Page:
Jan 6, 2013; Landover, MD, USA; A Washington Redskins fan sits in the stands after the Redskins
That was an excellent win. I can’t lie and said I felt good about it the whole time, though. During the first quarter, make that first three quarters, my tension levels were through the roof. Seattle goes down 14-0. Then blows some red zone opportunities and goes into half-time 14-13. Yes, they caught up. But place kicker Steven Hauschka was hurt and Seattle seemed inconsistent on offense. For some reason the zone-read was used intermittently for whatever reason and Russell Wilson missed a few wide open receivers downfield. Fortunately, Seattle’s defense must have smelled some coffee and decided to wake up and Washington wasn’t able to score for the rest of the game.
Michael Robinson and Zach Miller decided to have amazing games and show why they are both integral parts of the Seahawks team. In my opinion the game ball would have to go to one of those two guys. Russell Wilson did well but there were a few plays where he held onto the ball to long and scrambled for a sack instead of just throwing the ball away. I had to force images of Tarvaris Jackson out my head in those instances.
Marshawn Lynch also had a good game rushing for over 100 yards and a touchdown. Unfortunately, he also fumbled to ball on the one yard line but at least partially made up for it with his one-handed fumble recovery and 18 yard rush after Wilson lost the ball. He must have just seen a giant Skittle bouncing around and wasn’t going to let it get away. It was so smooth it was kind of ridiculous to watch. Lynch didn’t even break stride.
I also loved watching Big Red Bryant chase after Robert Griffin. Griffin managed to scramble for a gain of a yard, but the effort put out by a man the size of Bryant to chase after Griffin was impressive. Not a fair fight but you have to love the determination.
This was Seattle’s first playoff game on the road since before I was born. That is very surprising at first because I am starting to think of myself as old and second because I am used to Seattle teams that are always at least somewhat dangerous. Then I remember that there was a long stretch in there (1988-1999) where Seattle didn’t make the playoffs at all and being a Seahawks fan was more depressing than mania inducing. That weakness on the road appears to be a thing of the past now, though.
I’d be remiss if I didn’t spend some time pissing on the legacy of one, Daniel Snyder. (Don’t worry Dan, it’s just rain.) Dan Snyder provided the worst possible playing surface he could and when Robert Griffin decided to audition for a stunt-double role in “Thiesmann: A Football Life”, it didn’t turn out so well. Griffin ended the game throwing for just 99 yards and should have been taken out at half-time. At least Griffin can look forward to a bright future of selling yet another wiener-pill.
Chris Clemons tore his ACL. Kory Lichtensteiger re-aggravated his ankle sprain. Steven Hauschka sprained his calf. Saying that the field was anything less than complete crap would be an overstatement. I guess Snyder likes his field to match his personality. The NFL and Roger Goodell have once again demonstrated that “player safety” is on par with the NCAA’s “student athlete.” (Seriously, who doesn’t laugh during March Madness when the announcers forcibly use “student athlete” to the point that it’s insulting to your own intelligence?)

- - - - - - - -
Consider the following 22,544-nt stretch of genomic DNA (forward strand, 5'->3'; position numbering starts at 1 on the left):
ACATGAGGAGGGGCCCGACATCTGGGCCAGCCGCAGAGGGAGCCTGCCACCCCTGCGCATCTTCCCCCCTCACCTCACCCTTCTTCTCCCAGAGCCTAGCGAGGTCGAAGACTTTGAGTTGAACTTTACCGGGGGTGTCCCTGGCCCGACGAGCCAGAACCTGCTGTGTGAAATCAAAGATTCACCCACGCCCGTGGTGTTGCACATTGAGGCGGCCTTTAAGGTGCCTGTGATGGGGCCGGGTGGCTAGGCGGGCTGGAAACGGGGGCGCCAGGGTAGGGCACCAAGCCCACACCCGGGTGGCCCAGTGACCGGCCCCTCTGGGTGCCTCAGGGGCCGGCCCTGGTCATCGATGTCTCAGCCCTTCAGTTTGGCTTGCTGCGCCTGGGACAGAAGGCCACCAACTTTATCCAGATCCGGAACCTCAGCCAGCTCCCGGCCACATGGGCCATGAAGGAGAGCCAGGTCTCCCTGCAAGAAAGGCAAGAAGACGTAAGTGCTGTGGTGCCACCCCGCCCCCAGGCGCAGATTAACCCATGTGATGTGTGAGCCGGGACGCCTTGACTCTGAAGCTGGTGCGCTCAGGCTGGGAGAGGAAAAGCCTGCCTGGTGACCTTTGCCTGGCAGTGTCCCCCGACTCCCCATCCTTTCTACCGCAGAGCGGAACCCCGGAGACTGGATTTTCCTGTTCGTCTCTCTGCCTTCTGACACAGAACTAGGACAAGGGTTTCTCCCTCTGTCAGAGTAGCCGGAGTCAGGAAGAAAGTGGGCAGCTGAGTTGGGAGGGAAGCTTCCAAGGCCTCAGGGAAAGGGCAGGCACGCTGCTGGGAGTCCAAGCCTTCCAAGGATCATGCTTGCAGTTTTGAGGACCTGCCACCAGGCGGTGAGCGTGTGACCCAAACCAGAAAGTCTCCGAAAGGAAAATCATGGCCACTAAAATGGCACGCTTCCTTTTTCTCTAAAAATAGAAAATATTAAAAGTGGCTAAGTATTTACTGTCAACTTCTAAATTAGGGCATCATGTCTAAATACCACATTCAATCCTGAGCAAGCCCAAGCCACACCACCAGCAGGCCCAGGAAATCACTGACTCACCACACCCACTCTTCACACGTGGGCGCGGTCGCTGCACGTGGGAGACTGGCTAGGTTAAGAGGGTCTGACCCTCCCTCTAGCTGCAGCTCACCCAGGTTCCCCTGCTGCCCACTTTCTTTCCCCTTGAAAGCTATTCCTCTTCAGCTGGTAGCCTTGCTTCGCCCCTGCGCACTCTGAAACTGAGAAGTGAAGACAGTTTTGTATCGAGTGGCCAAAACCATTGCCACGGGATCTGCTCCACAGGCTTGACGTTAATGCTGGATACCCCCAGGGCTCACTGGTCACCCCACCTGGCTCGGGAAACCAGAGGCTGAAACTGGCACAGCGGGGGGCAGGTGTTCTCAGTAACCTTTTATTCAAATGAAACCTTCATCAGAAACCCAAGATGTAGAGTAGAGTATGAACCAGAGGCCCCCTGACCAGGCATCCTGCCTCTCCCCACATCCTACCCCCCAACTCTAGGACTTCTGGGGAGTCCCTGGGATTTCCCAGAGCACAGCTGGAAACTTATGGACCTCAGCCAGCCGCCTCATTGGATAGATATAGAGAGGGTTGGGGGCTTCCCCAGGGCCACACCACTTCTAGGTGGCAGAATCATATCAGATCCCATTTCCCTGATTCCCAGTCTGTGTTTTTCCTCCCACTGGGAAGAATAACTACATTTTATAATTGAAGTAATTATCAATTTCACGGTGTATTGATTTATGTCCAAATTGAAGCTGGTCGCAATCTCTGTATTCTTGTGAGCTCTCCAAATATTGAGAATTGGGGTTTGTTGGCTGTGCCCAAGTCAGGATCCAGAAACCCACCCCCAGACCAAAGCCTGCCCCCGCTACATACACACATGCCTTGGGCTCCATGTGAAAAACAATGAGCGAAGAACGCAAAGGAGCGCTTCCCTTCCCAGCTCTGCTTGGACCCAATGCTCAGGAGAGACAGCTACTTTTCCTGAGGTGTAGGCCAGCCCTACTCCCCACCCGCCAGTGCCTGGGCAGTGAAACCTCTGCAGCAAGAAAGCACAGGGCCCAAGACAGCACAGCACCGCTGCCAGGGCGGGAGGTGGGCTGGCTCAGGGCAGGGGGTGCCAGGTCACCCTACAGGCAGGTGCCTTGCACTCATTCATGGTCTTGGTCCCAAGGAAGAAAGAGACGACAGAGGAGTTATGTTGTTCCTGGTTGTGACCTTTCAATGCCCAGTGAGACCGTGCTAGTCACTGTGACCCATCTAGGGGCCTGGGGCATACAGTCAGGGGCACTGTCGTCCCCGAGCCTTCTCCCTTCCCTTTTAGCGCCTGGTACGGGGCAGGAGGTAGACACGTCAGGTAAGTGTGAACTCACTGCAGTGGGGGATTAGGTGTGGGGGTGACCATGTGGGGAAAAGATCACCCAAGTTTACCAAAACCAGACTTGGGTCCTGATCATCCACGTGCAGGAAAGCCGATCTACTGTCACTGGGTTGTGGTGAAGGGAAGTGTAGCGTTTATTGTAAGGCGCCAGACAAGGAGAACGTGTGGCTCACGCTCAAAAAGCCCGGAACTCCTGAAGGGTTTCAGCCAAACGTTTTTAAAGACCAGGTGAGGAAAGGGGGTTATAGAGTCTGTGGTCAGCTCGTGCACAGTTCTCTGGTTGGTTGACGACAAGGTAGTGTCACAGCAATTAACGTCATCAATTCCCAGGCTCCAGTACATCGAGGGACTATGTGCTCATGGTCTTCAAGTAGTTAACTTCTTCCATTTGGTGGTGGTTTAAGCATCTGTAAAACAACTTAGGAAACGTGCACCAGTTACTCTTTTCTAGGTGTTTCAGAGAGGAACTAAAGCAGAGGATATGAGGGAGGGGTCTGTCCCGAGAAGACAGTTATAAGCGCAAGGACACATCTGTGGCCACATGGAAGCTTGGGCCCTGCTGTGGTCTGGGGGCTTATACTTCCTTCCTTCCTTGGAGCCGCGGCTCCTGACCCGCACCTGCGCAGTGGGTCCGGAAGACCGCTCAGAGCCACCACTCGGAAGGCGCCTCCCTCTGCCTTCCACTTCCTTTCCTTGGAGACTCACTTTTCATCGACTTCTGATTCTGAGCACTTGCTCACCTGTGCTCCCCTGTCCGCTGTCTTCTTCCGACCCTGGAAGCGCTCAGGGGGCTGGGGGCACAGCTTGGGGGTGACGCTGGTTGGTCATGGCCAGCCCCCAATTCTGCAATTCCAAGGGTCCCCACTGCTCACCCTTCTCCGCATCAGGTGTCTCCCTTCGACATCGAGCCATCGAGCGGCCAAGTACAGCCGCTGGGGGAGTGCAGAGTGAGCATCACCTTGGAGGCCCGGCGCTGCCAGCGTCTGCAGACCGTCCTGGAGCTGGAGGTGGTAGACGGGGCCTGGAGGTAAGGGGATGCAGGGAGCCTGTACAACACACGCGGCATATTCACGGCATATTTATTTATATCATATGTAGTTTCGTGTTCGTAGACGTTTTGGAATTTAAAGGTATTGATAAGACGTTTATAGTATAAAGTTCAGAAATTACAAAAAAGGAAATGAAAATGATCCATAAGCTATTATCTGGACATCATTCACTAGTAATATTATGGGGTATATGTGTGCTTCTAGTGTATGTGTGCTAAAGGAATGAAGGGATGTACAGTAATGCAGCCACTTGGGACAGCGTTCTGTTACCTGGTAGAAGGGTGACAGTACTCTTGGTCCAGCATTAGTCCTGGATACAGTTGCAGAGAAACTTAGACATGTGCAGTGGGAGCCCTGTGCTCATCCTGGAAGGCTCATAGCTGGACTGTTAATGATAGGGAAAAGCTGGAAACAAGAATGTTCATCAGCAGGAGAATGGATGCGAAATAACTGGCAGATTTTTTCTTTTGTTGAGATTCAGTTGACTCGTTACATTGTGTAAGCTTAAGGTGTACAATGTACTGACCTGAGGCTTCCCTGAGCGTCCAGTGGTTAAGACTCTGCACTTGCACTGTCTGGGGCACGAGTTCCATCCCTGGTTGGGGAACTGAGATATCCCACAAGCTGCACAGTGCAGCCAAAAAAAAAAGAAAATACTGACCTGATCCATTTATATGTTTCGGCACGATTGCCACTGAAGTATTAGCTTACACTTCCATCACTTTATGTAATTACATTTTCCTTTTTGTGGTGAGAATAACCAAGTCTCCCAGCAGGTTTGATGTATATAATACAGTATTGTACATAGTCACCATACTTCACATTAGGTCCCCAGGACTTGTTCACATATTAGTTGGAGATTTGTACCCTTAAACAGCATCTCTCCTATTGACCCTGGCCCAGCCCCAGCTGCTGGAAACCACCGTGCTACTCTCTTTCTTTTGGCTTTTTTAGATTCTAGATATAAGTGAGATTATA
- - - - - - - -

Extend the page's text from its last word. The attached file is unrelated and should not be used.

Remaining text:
Apparently “player safety” is a way for owners and the “shield” (another garbage term turned into NFL propaganda) to regulate player-on-player infractions. Owners like Daniel Snyder, on the other hand, can’t be forced to stop counting their billions and provide the same kind of surface – FieldTurf – that is now common at many high schools. Forcing owners to provide ideal conditions for their athletes isn’t worth regulating aggressively, apparently. Sure there are “rules” but they are token at best. And after players get hurt what difference does it make? I’d love to see a report showing how many injuries occur at each field.
Soldier Field in Chicago is also a terrible field but in a different way. It’s soft, lumpy, and a borderline mud pit. FedEx field is crap-grass growing out of hard dirt with some extra dirt thrown on top for aesthetics. A cleat planted in soft lumpy dirt will give a little when the player’s foot and leg twist. A cleat planted in hard-packed dirt won’t give at all. That’s how we get to see disgusting things like knees bending 90 degrees the wrong way. The warning sign should be that players have to wear ridiculously long cleats to play on a certain field. Give me a freaking break. Hopefully Dan Snyder is taking a long walk off of a short pier right now and the waters below are filled with sharks that have laser beams attached to their heads and the Sharks are all pissed off Cowboy’s fans. I almost forgot to mention that Snyder pumps artificial noise into his stadium.
I really hope Chris Clemons’ injury is better than they are currently thinking. I feel bad that a guy who has busted his ass all year gets done in by the greed and negligence of another team’s owner in the first game of the playoffs. Never mind the fact that it hurts Seattle’s defensive line. He needs to get better because Seattle is lucky enough to play in Snyder’s joke of a stadium again next season!
I like our odds against Atlanta. Currently the Falcons are favored by about 2.5 points, but that might close to 1.5. Atlanta has yet to win a playoff game under Matt Ryan and Seattle has one under their belt already with Wilson. Hopefully Browner is better than he was yesterday because we’ll need him and Sherman to shut down Roddy White and Julio Jones. Anyway, those are topics for an article later this week.